Music » Livewire

Bobby Conn

With Trans Am and the Frequency. Monday, June 7, at the Grog Shop.

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Realizing that Armageddon had not come to pass with the new millennium, as he had prophesied in 1998's apocalyptic space opera Rise Up!, Bobby Conn -- Chicago's self-identified Antichrist -- found himself artistically adrift in 2000. He considered writing his own album-length requiem, but that seemed rash.

So Conn tried to make the best of the unending world as we know it, settling on a Prince-hued, Motörheady collection of Serge Gainsbourg-style ballads called The Golden Age. The onetime underlord's powers of persuasion made schizophrenic genre-splicing feel as comfortable as a pair of well-worn velvet trousers, but Conn was ill suited to the sentimental turn his songs had taken. So he sat back and waited for things to get better -- er, worse.

Thankfully, George W. Bush's presidential term has provided plenty of gristle that a man like Conn might masticate. Returning to epic themes and diabolical schemes, Bobby Conn & the Glass Gypsies tackle the wicked world of politics on their latest, The Homeland, a glam-rock rendering of current events delivered in Conn's signature falsetto. On the bionic-glam epic "We're Taking Over the World," Conn confirms the nefarious plots hatched by the Freemasons, the Illuminati, Clear Channel, and pagan gods from outer space. "Relax" is a disco send-up of a coke party with the Texas prince of lies. "I didn't need to be elected/When I was born I was selected," sings Conn over a running hiccup of Polymoog and Fender Rhodes.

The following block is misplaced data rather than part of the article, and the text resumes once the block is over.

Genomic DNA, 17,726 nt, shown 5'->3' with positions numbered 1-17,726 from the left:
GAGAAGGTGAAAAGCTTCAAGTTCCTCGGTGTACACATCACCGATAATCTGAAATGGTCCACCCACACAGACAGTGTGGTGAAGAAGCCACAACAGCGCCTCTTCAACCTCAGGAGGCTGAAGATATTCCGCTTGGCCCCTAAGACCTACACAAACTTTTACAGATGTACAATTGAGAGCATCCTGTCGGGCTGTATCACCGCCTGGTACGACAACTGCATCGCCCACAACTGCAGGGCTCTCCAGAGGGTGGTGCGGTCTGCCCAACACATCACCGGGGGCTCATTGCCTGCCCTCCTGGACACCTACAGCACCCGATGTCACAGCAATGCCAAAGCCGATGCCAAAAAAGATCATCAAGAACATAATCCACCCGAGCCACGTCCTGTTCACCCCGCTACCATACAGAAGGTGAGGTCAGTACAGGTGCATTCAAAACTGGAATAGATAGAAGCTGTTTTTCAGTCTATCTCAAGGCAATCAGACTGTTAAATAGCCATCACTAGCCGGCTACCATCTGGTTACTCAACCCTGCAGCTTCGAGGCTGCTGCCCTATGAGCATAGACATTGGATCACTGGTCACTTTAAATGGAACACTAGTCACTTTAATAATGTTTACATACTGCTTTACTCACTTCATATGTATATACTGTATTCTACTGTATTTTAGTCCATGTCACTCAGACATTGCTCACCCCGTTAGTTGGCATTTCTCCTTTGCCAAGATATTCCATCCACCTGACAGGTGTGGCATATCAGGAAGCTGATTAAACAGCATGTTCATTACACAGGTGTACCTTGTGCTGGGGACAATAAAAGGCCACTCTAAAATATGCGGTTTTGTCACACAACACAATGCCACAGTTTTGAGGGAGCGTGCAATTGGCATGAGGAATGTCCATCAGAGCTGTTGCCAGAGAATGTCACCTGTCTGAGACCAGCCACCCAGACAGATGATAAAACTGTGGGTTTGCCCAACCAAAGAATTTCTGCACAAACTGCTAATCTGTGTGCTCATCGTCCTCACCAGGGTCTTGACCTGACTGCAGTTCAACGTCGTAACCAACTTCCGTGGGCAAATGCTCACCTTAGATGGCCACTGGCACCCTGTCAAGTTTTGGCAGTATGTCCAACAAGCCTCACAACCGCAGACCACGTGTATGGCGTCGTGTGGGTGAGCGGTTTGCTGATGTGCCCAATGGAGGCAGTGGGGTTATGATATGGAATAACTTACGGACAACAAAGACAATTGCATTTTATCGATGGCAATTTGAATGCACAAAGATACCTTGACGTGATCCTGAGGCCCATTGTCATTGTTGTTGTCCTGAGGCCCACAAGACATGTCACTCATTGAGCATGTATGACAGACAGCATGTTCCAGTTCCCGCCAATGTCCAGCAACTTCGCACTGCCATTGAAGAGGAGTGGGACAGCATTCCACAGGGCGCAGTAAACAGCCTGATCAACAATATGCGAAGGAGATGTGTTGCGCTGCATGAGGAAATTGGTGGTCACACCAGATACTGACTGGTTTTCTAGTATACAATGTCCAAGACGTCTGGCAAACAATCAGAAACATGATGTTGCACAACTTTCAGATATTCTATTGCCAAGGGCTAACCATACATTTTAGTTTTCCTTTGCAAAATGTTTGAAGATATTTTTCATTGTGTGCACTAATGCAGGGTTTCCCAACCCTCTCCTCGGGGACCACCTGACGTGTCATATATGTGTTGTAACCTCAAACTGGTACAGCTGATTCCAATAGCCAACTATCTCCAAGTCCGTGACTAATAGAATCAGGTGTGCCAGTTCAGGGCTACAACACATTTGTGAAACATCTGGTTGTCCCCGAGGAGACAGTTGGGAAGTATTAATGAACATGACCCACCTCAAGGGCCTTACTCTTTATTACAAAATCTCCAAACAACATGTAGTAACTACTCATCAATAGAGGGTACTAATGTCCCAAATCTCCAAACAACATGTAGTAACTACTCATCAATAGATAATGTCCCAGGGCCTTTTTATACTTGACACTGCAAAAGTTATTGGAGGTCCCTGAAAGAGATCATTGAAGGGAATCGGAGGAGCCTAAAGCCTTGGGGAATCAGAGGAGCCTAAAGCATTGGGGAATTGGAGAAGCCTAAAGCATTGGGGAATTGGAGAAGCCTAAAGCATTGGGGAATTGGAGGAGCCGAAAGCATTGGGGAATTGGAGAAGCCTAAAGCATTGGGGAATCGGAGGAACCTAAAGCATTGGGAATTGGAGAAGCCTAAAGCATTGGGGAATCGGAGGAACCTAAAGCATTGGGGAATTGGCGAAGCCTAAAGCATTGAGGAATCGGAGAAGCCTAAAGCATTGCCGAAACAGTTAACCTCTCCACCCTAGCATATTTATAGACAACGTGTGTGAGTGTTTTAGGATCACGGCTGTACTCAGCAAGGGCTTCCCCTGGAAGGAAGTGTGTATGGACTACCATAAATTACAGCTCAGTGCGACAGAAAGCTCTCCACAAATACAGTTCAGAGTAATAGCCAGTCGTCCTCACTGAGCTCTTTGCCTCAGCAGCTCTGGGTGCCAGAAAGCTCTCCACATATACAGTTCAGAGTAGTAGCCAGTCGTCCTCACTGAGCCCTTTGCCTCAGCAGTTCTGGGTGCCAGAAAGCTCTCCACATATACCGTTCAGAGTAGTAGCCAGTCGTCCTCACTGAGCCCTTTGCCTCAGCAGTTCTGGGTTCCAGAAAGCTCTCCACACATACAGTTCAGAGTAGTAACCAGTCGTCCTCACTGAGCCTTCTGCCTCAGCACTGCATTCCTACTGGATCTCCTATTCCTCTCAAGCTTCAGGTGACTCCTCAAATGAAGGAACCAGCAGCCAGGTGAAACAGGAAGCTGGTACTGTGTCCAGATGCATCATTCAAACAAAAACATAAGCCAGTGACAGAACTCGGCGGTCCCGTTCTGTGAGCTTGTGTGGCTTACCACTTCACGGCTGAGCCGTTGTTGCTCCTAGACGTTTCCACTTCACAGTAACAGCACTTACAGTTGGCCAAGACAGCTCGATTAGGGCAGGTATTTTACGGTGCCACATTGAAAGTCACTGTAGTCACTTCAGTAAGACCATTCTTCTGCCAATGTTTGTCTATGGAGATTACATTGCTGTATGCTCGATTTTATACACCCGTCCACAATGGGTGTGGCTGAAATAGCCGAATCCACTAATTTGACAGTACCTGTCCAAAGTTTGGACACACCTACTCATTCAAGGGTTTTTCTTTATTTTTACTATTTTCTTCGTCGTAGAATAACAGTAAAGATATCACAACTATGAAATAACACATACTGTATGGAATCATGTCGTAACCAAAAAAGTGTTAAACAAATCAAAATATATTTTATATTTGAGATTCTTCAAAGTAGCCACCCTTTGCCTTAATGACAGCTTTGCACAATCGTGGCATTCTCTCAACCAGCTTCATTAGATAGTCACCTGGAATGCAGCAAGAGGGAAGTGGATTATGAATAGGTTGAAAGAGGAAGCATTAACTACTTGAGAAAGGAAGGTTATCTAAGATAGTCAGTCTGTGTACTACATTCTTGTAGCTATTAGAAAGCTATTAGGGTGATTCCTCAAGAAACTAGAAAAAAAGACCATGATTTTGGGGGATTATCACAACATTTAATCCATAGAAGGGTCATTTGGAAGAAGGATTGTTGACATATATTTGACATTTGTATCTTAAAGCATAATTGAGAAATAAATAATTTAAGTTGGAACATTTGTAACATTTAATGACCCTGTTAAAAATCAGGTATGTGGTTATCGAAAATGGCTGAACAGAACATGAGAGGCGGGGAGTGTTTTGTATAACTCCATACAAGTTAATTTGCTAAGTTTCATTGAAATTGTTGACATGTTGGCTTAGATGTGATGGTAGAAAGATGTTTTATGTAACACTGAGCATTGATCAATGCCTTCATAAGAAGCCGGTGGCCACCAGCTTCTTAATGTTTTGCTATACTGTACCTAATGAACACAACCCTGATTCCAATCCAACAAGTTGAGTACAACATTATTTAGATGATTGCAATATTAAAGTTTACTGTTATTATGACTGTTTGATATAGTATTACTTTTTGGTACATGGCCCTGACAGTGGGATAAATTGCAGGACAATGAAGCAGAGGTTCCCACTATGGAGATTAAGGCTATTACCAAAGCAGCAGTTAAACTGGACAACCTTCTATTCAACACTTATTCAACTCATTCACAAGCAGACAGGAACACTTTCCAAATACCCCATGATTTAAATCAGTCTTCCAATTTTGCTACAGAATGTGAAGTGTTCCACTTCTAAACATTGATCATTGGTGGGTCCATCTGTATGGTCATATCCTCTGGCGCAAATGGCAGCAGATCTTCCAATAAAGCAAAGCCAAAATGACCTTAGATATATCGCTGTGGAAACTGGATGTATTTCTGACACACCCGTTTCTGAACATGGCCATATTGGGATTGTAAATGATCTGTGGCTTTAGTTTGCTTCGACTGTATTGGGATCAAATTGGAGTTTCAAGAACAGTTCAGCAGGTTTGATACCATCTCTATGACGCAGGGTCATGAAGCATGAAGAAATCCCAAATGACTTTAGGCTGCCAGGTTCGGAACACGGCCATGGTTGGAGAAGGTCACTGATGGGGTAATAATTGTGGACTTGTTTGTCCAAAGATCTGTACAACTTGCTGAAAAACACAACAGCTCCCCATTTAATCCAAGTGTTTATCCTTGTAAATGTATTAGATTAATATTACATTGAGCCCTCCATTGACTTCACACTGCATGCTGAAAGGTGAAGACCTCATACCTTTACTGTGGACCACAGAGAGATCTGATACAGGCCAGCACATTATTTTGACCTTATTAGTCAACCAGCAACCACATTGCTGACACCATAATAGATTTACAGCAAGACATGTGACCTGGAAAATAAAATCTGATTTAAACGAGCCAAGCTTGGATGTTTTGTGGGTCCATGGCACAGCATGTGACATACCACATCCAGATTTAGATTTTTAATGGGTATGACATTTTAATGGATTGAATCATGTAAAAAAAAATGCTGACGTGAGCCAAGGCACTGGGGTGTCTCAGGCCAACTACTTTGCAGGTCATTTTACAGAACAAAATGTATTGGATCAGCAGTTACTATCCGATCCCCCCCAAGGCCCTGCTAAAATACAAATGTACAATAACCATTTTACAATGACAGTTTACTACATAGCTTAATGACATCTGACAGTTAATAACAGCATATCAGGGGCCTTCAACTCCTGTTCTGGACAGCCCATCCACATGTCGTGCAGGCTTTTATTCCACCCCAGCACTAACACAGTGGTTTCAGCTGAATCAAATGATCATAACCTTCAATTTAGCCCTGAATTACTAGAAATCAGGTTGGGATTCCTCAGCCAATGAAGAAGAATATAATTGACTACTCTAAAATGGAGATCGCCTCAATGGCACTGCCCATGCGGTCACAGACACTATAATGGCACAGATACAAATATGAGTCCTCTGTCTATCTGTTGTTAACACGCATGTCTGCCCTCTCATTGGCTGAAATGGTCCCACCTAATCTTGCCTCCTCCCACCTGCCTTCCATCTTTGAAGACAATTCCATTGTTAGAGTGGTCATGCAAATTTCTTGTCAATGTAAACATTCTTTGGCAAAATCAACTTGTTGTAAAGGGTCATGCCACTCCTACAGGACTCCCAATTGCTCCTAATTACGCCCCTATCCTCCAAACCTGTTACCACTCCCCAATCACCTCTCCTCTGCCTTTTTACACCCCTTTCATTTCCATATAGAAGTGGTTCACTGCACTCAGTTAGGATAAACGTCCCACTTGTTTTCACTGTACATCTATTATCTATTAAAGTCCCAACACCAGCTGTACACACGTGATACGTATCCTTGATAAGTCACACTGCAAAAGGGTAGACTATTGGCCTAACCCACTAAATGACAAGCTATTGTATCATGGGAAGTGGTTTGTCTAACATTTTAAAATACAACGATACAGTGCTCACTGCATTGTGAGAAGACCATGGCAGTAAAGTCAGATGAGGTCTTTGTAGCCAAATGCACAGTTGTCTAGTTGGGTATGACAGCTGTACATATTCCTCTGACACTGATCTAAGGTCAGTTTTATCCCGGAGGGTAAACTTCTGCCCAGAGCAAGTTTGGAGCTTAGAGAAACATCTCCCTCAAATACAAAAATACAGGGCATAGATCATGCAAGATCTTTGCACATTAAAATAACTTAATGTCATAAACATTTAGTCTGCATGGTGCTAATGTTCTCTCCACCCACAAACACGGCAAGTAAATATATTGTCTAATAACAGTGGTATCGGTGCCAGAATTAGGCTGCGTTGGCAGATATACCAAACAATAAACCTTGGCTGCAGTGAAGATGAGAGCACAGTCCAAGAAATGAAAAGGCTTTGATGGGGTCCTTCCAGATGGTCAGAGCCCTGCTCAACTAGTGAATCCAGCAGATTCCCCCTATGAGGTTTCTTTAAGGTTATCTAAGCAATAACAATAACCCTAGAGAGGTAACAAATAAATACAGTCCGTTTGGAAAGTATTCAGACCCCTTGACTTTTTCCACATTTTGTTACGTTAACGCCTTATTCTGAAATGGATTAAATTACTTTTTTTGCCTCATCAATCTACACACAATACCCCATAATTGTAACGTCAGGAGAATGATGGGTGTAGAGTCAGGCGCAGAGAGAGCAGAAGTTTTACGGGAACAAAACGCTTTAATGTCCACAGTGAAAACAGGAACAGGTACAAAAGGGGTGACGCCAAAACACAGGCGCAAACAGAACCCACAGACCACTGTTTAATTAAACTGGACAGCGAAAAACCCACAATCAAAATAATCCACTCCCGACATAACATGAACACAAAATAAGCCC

As usual, Conn's style is anything flashy, but he does it well. Unfortunately, The Homeland will not have the timeless appeal of Rise Up!, because anything shy of the Apocalypse is just fucking the pooch.

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